In college, it pays to know the right people -- especially the ones who can lead you to free food.
So imagine a friend whose sole purpose is to scour online campus event notices day and night to give you a ready cheat sheet of free campus eats, from steak to pizza to nachos, each ranked 1 to 10 based on quality, quantity and how awkward it would be to show up unannounced at a gathering and start grazing.
You now have the idea behind "Food-bot," a website for starving college students.
It was created by Greg Woloschyn, 23, who last spring received a bachelor's degree in computer science from Carnegie Mellon University.
What began as a way for Mr. Woloschyn and his undergraduate buddies to stretch their food budgets has evolved into a fledgling, free online service used at Stanford and Duke universities and the University of California at Berkeley, as well as Carnegie Mellon.
Think of it as one hungry young man's attempt at applied research, or perhaps what can happen when somebody really bright has some time on his hands.
His website -- food-bot.com -- doesn't waste words explaining its noble mission.
"College is expensive," it reads. "Don't waste money on things like food."
The service started with a gmail account that Mr. Woloschyn created for himself and his friends during his senior year. It acted like a spam filter, capturing and deleting any electronic message that did not include a word suggesting food.
It worked fine, for what it was. But Mr. Woloschyn wanted a more advanced food scavenger, so he began applying concepts learned in an artificial intelligence course team taught by Ziv Bar-Joseph, an associate professor of machine learning and computational biology, and Illah Nourbakhsh, associate professor of robotics.
The result was Food-bot.
Adorned with an image of a robot noshing on pizza, the site includes a monthly calendar specific to individual campuses. Groups looking for publicity can submit a notice for placement on the calendar, but more often the food is sniffed out by Food-bot as it scans websites and the thousands of electronic mailing lists to which Mr. Woloschyn subscribes.
Is Duke's career center planning an event with free appetizers?
Rest easy. Odds are, Food-bot will be all over it.
If a group on Stanford's campus decides to serve a free dinner to accompany a screening of the Belgian film "Le Huitieme Jour," Food-bot won't miss a morsel.
The site scans notices using a database of words, each assigned a numeric value based on their relation to food.
"It will do a computation of all the words to see how likely it is that the event is a free food event," Mr. Woloschyn said.
If Food-bot thinks it has struck pay dirt, Mr Woloschyn will get an email. "I don't do anything. I just sit there," he said.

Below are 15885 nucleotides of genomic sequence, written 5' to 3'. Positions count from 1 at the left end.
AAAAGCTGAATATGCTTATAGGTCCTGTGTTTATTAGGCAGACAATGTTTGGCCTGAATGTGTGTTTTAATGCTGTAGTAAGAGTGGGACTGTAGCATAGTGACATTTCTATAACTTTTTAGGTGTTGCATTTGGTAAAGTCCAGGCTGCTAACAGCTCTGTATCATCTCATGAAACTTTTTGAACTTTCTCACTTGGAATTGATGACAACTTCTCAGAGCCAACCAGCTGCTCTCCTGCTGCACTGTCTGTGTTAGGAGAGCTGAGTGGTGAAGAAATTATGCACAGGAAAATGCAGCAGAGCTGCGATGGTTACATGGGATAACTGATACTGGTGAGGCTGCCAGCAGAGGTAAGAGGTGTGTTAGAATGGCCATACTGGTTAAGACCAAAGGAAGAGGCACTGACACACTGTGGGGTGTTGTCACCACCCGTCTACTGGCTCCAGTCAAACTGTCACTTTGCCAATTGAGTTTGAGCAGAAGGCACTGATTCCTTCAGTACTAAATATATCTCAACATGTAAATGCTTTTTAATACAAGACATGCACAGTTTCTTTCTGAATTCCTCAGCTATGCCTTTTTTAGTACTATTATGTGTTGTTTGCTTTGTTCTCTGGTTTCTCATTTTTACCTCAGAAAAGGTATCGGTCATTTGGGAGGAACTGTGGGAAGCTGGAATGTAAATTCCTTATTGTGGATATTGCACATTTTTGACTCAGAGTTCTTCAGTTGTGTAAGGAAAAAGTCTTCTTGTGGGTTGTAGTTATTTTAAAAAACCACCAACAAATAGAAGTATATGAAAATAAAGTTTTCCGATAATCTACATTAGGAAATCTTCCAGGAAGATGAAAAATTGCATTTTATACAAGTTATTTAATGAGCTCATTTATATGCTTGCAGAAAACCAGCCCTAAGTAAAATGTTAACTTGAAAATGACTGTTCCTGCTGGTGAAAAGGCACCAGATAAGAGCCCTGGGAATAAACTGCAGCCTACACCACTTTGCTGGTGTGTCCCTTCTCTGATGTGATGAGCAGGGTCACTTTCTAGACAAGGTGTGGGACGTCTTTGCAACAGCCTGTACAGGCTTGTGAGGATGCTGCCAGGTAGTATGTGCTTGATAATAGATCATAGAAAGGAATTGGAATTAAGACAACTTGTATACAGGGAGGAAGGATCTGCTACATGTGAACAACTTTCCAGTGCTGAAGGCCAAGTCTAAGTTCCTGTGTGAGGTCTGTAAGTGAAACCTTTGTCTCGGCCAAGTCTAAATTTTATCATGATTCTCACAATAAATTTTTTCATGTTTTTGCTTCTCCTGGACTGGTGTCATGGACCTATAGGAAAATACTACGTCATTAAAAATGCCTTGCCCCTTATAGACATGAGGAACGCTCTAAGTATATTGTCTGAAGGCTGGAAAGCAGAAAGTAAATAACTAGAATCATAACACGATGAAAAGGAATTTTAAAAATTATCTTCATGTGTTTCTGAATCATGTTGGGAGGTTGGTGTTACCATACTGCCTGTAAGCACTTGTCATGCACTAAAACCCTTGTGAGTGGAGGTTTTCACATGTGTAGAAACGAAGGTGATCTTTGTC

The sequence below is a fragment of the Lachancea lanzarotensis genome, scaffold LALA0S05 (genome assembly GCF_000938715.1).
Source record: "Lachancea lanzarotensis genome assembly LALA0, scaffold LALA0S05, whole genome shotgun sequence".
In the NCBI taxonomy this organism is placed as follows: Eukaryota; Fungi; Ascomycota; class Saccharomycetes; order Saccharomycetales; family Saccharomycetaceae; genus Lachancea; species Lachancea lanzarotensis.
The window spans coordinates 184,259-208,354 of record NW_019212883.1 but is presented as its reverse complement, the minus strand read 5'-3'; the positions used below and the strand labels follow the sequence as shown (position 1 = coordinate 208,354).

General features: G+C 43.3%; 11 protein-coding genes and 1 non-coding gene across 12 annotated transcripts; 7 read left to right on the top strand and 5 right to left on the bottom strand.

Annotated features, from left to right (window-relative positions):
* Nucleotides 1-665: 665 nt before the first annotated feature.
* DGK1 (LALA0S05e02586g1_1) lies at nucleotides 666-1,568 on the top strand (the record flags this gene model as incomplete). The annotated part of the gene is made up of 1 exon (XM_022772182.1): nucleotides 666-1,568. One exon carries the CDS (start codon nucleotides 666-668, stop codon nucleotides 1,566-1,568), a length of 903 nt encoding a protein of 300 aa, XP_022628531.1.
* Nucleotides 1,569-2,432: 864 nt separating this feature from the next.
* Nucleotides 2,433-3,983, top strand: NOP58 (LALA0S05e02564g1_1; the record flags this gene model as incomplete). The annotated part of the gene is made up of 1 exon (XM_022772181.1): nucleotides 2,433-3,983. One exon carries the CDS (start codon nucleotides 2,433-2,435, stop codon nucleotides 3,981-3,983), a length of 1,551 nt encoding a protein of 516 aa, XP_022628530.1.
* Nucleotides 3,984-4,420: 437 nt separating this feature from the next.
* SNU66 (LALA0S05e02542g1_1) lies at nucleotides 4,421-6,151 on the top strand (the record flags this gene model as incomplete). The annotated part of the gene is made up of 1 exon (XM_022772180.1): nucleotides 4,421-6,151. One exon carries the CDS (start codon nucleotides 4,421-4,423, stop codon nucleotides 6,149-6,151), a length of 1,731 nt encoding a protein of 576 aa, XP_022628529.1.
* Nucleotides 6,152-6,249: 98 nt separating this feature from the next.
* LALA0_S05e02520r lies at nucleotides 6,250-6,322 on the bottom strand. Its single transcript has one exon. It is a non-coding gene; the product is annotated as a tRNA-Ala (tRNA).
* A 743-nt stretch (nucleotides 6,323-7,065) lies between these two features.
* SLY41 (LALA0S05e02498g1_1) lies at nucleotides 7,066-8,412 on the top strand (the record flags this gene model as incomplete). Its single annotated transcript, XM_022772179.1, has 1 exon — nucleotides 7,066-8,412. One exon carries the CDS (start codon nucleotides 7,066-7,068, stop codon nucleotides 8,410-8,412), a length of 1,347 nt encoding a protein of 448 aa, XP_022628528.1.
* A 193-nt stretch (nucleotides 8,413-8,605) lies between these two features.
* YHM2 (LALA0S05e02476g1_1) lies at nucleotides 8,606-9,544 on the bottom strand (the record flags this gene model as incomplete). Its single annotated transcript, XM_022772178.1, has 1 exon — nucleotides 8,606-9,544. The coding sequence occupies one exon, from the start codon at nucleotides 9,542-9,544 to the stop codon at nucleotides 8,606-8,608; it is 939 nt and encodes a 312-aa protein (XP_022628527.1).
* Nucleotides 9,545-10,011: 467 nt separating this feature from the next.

All he has to do is type in a confirmation, and the event is automatically added to Food-bot. Those who subscribe to Food-bot will get an email about the event.
Food-bot even ranks the likely time commitment involved in showing up at each event.
Make no mistake, not all foods are created equal in the eyes of Food-bot, thanks to a ranking system created by Mr. Woloschyn.
"I can tell you right now, steak is a 10 out of 10. Stir fry, Jimmy John's -- those are all 10s. Seafood is a 10. Chipotle is a 10," he said. On the other hand, pizza is pretty routine fare and rates only a three.
Vegetarians beware: Meatless fare gets even less respect from Food-bot. "It's a one," Mr. Woloschyn said.
Food-bot is not infallible.
In fact, it recently scanned a meeting notice at Berkeley and mistook the words, "Please feel free to bring a bag lunch," for notice of a free event.
In another case, it confused the words "ducked in the bushes" for an event serving complimentary duck.
But Food-bot did correctly capture the words "delicious free food" from a reception notice posted online at Carnegie Mellon Wednesday announcing that Mr. Woloschyn would receive the school's "Smiley Award," named for the Smiley emoticon, :-), created at Carnegie Mellon in 1982.
The Smiley Award for technology innovation includes a $500 prize and is given by the university's computer science department and Yahoo!
Mr. Bar-Joseph said the computational challenge behind the site his former student created was "how to turn unstructured data into structured data." It's a research area with applications in fields like medicine, where vast amounts of unwieldy patient data are more useful if they can be instantly categorized and searched.
Mr. Bar-Joseph, 39, said he's gratified that concepts taught in his class are being applied in real life, but after thinking a bit more about Food-bot, he added, "At my age, maybe I should use it as a way of avoiding free food events."
Bill Schackner: email@example.com or 412-263-1977.